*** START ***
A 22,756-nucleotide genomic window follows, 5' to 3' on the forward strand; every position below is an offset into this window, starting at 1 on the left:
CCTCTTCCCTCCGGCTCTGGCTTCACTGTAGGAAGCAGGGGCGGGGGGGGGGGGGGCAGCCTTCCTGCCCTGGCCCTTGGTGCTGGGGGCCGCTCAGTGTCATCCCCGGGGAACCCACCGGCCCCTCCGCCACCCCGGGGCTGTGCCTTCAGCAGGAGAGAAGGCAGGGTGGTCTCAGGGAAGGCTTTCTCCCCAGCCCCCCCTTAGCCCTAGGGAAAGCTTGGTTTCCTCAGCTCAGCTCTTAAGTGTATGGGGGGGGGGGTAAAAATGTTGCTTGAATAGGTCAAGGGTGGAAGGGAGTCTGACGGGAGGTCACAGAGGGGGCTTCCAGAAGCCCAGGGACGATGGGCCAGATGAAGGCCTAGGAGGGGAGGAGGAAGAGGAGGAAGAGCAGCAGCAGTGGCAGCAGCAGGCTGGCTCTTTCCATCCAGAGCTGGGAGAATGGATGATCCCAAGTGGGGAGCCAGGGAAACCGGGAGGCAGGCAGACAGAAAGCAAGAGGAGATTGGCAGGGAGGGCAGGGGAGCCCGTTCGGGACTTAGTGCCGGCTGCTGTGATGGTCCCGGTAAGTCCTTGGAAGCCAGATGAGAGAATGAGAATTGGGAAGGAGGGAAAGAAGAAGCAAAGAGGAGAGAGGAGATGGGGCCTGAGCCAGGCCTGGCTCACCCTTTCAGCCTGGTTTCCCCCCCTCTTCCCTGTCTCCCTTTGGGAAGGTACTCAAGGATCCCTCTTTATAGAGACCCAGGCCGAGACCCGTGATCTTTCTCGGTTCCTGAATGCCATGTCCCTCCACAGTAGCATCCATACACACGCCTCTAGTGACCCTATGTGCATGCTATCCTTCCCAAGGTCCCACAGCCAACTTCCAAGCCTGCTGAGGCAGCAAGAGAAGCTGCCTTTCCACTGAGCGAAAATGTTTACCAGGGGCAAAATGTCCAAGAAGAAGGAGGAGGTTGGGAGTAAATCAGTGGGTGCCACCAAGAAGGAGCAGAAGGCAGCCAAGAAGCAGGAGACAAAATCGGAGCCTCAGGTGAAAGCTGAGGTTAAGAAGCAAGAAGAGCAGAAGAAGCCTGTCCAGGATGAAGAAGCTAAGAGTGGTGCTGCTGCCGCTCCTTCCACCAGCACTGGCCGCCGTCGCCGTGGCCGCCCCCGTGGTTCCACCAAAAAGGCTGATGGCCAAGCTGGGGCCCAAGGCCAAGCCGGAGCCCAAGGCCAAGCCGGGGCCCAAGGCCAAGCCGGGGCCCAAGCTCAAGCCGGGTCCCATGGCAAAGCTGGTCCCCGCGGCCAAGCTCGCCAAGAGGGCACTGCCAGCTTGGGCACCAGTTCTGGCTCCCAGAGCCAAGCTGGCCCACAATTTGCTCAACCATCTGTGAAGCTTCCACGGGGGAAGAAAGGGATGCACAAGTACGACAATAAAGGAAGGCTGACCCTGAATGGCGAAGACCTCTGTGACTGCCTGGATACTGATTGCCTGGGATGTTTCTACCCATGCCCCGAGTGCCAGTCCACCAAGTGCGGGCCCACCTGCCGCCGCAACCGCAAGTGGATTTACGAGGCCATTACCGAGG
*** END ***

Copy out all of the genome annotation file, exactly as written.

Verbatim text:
A 22,756-nucleotide genomic window follows, 5' to 3' on the forward strand; every position below is an offset into this window, starting at 1 on the left:
CCTCTTCCCTCCGGCTCTGGCTTCACTGTAGGAAGCAGGGGCGGGGGGGGGGGGGGCAGCCTTCCTGCCCTGGCCCTTGGTGCTGGGGGCCGCTCAGTGTCATCCCCGGGGAACCCACCGGCCCCTCCGCCACCCCGGGGCTGTGCCTTCAGCAGGAGAGAAGGCAGGGTGGTCTCAGGGAAGGCTTTCTCCCCAGCCCCCCCTTAGCCCTAGGGAAAGCTTGGTTTCCTCAGCTCAGCTCTTAAGTGTATGGGGGGGGGGGTAAAAATGTTGCTTGAATAGGTCAAGGGTGGAAGGGAGTCTGACGGGAGGTCACAGAGGGGGCTTCCAGAAGCCCAGGGACGATGGGCCAGATGAAGGCCTAGGAGGGGAGGAGGAAGAGGAGGAAGAGCAGCAGCAGTGGCAGCAGCAGGCTGGCTCTTTCCATCCAGAGCTGGGAGAATGGATGATCCCAAGTGGGGAGCCAGGGAAACCGGGAGGCAGGCAGACAGAAAGCAAGAGGAGATTGGCAGGGAGGGCAGGGGAGCCCGTTCGGGACTTAGTGCCGGCTGCTGTGATGGTCCCGGTAAGTCCTTGGAAGCCAGATGAGAGAATGAGAATTGGGAAGGAGGGAAAGAAGAAGCAAAGAGGAGAGAGGAGATGGGGCCTGAGCCAGGCCTGGCTCACCCTTTCAGCCTGGTTTCCCCCCCTCTTCCCTGTCTCCCTTTGGGAAGGTACTCAAGGATCCCTCTTTATAGAGACCCAGGCCGAGACCCGTGATCTTTCTCGGTTCCTGAATGCCATGTCCCTCCACAGTAGCATCCATACACACGCCTCTAGTGACCCTATGTGCATGCTATCCTTCCCAAGGTCCCACAGCCAACTTCCAAGCCTGCTGAGGCAGCAAGAGAAGCTGCCTTTCCACTGAGCGAAAATGTTTACCAGGGGCAAAATGTCCAAGAAGAAGGAGGAGGTTGGGAGTAAATCAGTGGGTGCCACCAAGAAGGAGCAGAAGGCAGCCAAGAAGCAGGAGACAAAATCGGAGCCTCAGGTGAAAGCTGAGGTTAAGAAGCAAGAAGAGCAGAAGAAGCCTGTCCAGGATGAAGAAGCTAAGAGTGGTGCTGCTGCCGCTCCTTCCACCAGCACTGGCCGCCGTCGCCGTGGCCGCCCCCGTGGTTCCACCAAAAAGGCTGATGGCCAAGCTGGGGCCCAAGGCCAAGCCGGAGCCCAAGGCCAAGCCGGGGCCCAAGGCCAAGCCGGGGCCCAAGCTCAAGCCGGGTCCCATGGCAAAGCTGGTCCCCGCGGCCAAGCTCGCCAAGAGGGCACTGCCAGCTTGGGCACCAGTTCTGGCTCCCAGAGCCAAGCTGGCCCACAATTTGCTCAACCATCTGTGAAGCTTCCACGGGGGAAGAAAGGGATGCACAAGTACGACAATAAAGGAAGGCTGACCCTGAATGGCGAAGACCTCTGTGACTGCCTGGATACTGATTGCCTGGGATGTTTCTACCCATGCCCCGAGTGCCAGTCCACCAAGTGCGGGCCCACCTGCCGCCGCAACCGCAAGTGGATTTACGAGGCCATTACCGAGG